The abundance of Tachycineta bicolor (Tree Swallow) has fallen by half across North America over the past 50 years. This study presents 38 years of observations on their nesting success from coastal Maine. We document long-term declines in nest-box occupancy and fledging success. We show that nest-box occupancy was affected by proximity to other nest boxes and to buildings, and that it increased with time since mowing. The number of young fledged per nest, on the other hand, decreased in wet years and years with many cold days, and it increased with time since mowing. These local factors do not, however, explain the long-term decline in nesting success, which we tentatively attribute to anthropogenic effects on the wintering grounds or along the migration route.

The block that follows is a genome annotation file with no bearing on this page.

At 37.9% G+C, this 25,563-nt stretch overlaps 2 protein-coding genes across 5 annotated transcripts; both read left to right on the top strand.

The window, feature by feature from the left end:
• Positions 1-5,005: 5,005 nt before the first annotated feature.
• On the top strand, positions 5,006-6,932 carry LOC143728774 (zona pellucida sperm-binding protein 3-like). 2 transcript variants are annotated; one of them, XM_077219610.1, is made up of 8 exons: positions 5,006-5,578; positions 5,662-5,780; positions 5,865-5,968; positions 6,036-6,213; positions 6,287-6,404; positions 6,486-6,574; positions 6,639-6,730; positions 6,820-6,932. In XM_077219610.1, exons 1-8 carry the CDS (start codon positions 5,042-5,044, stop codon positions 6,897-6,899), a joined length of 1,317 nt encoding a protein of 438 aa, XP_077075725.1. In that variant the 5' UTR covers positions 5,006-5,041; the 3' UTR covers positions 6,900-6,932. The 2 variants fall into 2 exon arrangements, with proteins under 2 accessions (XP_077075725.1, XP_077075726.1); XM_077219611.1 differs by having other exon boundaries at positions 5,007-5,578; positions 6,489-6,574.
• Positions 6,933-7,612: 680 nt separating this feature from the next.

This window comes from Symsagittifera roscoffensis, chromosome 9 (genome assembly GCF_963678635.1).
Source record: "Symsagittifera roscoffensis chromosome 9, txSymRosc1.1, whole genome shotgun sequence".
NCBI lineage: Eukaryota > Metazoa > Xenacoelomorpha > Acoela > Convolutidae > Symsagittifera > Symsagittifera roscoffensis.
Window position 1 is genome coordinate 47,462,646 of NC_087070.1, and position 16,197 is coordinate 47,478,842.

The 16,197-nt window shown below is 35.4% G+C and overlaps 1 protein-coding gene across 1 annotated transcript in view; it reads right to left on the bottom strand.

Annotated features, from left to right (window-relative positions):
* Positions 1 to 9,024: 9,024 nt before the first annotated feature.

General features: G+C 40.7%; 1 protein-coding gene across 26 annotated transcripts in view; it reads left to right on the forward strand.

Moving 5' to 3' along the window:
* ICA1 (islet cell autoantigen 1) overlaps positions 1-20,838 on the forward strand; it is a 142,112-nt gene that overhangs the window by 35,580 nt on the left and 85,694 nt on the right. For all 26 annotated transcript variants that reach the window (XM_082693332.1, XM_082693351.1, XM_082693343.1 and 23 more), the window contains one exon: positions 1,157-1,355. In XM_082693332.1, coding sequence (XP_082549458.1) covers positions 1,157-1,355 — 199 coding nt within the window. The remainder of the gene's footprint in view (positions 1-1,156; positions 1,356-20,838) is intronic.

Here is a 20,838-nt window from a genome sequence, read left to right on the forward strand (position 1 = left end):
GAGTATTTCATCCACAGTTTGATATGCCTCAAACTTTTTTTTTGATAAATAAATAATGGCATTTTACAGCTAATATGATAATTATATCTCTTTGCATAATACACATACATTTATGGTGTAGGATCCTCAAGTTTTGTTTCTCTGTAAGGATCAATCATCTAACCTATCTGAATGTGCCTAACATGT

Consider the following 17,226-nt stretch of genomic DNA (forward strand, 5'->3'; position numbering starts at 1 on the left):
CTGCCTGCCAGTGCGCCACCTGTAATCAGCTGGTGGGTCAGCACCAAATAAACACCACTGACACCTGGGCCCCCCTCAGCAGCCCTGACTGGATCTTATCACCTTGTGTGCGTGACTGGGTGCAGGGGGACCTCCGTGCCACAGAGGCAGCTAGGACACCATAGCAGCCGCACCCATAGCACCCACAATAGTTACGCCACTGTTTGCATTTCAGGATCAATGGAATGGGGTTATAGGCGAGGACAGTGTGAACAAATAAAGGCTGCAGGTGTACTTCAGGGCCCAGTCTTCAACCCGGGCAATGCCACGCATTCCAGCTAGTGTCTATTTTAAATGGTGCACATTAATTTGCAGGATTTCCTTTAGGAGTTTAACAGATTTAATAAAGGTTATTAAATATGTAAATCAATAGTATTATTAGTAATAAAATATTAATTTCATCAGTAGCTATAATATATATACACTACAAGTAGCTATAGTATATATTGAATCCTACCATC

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Vol. 26 • No. 2